Mental And Physical Health In The Workplace: The More You Like Your Co-Workers And Job, The Healthier You'll Be

The more you like your job and co-workers, the better off your health will be, suggests recent research published in Society for Personality and Social Psychology.

Researchers reviewed two decades' worth of earlier studies on the connection between our health and the relationships we forge in the workplace as well as how deeply we identify with the job itself. They found people who either had strong connections with their fellow employees or their job experienced positive but varying health benefits. A well-liked workplace was better associated with greater well-being than it was with reducing stress; and people’s psychological health was more impacted than their physical health. The link between identifying with a job and positive health became weaker the more women were in the workplace, however.

"This study is the first large-scale analysis showing that organizational identification is related to better health," said lead author Dr. Niklas Steffens of the University of Queensland in Australia in a statement. "These results show that both performance and health are enhanced to the extent that workplaces provide people with a sense of 'we' and 'us.'"

Hands in The more you like your job and co-workers, the healthier you'll feel, finds new research. Pixabay, Public Domain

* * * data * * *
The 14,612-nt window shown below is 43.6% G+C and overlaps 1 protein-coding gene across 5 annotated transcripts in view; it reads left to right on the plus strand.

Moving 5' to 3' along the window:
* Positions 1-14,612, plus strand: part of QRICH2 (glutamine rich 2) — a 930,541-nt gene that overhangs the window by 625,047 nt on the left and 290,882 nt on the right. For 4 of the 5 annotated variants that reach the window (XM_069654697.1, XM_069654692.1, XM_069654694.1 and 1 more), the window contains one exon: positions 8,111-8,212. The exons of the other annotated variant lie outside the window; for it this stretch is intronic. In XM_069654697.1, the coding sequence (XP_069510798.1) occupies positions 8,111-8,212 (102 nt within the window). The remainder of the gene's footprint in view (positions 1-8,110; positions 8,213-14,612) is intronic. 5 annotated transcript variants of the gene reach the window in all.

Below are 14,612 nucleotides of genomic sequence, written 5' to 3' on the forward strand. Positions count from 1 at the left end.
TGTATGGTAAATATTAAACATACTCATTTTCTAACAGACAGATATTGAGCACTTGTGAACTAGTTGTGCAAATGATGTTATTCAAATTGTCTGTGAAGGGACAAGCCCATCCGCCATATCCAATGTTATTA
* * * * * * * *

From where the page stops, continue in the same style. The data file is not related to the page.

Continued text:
The review spanned 58 studies of over 19,000 people that were performed across 15 countries and included many different types of careers and occupations. Regardless of the job, though, the positive relationships between health and work remained. But Steffens and his colleagues were surprised that women didn’t benefit as much from identifying with their jobs as men did.

"This was a finding that we had not predicted and, in the absence of any prior theorizing, we can only guess what gives rise to this effect," explained Steffens. "However, one of the reasons may relate to the fact that we know from other research that there are still many workplaces that have somewhat 'masculine' cultures. This could mean that even when female employees identify with their team or organization, they still feel somewhat more marginal within their team or organization."

Though the review looked at various types of studies, there are still several important questions to be answered and theories to be explored, Steffens added.

"One important area where we need to do much more work is making use of this research in applied settings." he said. "In particular, it is important to examine whether health may actually precede changes in performance and what role identification plays in this."

Finding subtle ways to reverse or prevent burnout, particularly for already stressful jobs in the medical and education field, would no doubt be a huge boon to more than just the workers themselves. Research has shown both patients and children suffer when their medical providers and teachers experience burnout, respectively.

Source: Steffens N, Haslam S, Schuh S, et al. A Meta-Analytic Review of Social Identification and Health in Organizational Contexts. Society for Personality and Social Psychology. 2016.

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